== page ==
Two events of interest are happening around NYU this week – check them out!
Welcome to the Nanny State: Spectacles of Child-Saving and the Films of the U.S. Children’s Bureau, a talk by Jennifer Horne
Tuesday October 25, 4 pm, Payne Room, Pless Hall 4th Floor, NYU
During the first thirty years of the twentieth century, the newly-born American underwent a most dramatic transformation in the popular imagination. From near public indiscernibility, the child became a central figure on the national stage and a catalyst for reform: a figure, specifically, of vulnerability, deserving of social welfare and specialized care. Custodianship of this figure took three new professional-official forms: Progressive education campaigns against early childhood death and disease; the development of a new branch of medicine, pediatrics; and the creation, by the federal government, of the Children’s Bureau, which would oversee the welfare of children through data collection. This presentation addresses the films of the U.S. Children’s Bureau, focusing on a quartet of neo-natal education films produced between 1919 and 1926, all made for the agency by educational film pioneer Carlyle Ellis. The results of the bureau’s industrious data collection and analysis were broadcast through a battery of print, graphic, audio and audio-visual formats. Motion pictures were added to the panoply of commonly used administrative tools not because of their accuracy or any claim to documentary authenticity, but because it was understood that, in their dramatic and affective technique, films could help deliver an image of civic liveness and community livelihood.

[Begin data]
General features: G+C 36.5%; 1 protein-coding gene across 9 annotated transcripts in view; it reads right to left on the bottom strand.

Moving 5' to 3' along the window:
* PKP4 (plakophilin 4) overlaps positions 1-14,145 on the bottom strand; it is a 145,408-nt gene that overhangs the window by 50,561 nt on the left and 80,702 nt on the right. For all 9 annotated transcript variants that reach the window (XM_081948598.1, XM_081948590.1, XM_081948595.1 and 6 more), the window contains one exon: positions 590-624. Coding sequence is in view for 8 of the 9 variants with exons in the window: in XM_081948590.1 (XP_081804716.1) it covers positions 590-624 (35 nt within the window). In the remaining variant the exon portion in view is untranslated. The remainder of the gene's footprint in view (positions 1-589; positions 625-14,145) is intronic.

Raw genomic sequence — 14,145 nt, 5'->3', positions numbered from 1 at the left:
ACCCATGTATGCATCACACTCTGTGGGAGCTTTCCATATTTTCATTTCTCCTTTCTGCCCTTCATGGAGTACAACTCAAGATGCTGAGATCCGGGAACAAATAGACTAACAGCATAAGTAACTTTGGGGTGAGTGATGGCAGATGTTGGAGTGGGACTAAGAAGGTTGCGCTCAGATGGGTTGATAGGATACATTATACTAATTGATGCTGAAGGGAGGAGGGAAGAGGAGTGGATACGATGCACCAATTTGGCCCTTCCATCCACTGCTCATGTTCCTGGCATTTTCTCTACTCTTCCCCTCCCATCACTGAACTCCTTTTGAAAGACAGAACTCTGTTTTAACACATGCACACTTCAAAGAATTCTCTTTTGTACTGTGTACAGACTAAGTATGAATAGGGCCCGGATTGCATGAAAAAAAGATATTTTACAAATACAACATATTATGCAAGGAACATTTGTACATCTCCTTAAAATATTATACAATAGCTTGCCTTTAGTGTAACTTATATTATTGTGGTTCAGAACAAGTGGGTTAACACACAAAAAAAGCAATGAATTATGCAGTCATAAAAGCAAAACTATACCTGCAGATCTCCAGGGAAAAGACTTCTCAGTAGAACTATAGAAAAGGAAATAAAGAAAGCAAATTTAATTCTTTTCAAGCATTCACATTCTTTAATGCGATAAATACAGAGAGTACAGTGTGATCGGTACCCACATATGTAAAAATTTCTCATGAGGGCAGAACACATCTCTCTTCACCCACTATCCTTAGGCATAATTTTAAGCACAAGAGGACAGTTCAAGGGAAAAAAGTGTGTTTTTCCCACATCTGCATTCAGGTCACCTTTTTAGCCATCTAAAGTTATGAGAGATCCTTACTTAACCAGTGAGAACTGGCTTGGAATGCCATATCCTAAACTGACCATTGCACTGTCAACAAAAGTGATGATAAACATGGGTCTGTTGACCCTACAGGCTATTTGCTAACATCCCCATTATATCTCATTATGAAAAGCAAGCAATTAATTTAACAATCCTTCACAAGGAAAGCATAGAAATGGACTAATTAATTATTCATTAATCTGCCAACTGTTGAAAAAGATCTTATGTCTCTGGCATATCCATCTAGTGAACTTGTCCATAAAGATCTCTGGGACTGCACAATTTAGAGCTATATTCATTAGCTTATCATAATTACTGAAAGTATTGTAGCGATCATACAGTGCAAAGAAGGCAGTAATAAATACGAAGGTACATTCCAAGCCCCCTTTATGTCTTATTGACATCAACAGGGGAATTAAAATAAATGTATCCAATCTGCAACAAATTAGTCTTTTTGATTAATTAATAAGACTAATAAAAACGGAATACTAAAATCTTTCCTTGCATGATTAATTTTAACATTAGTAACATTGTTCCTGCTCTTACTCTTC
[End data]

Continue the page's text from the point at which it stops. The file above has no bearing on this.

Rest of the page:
Jennifer Horne is Assistant Professor in the Department of Film & Digital Media at the University of California, Santa Cruz, and former Assistant Professor of Media Studies at Catholic University. She has a PhD from the Program in Comparative Studies in Discourse and Society at the University of Minnesota. Her forthcoming book is entitled People-Making Motion Pictures: Spectatorship, American Citizenship, and the Better Films Movement.
The Sylvester Manor Working Group
Unearthed Articles and Discovered Dissertations
Wednesday, October 26th
The Berol Room at Fales Library
(3rd fl Bobst)
12:30 to 1:30 pm
So NYU is currently examining the archives and excavating the grounds of Sylvester Manor on Shelter Island. . . What does that mean TO ME?? What is the Sylvester Manor Project? What use could the collection be to me?
Come hear graduate student LIZA HARRELL-EDGE and recent NYU history Ph.D. NOAH GELFAND talk about working with the collection and the numerous opportunities that await scholars from a variety of fields including:
-Plantation History and the History of Slavery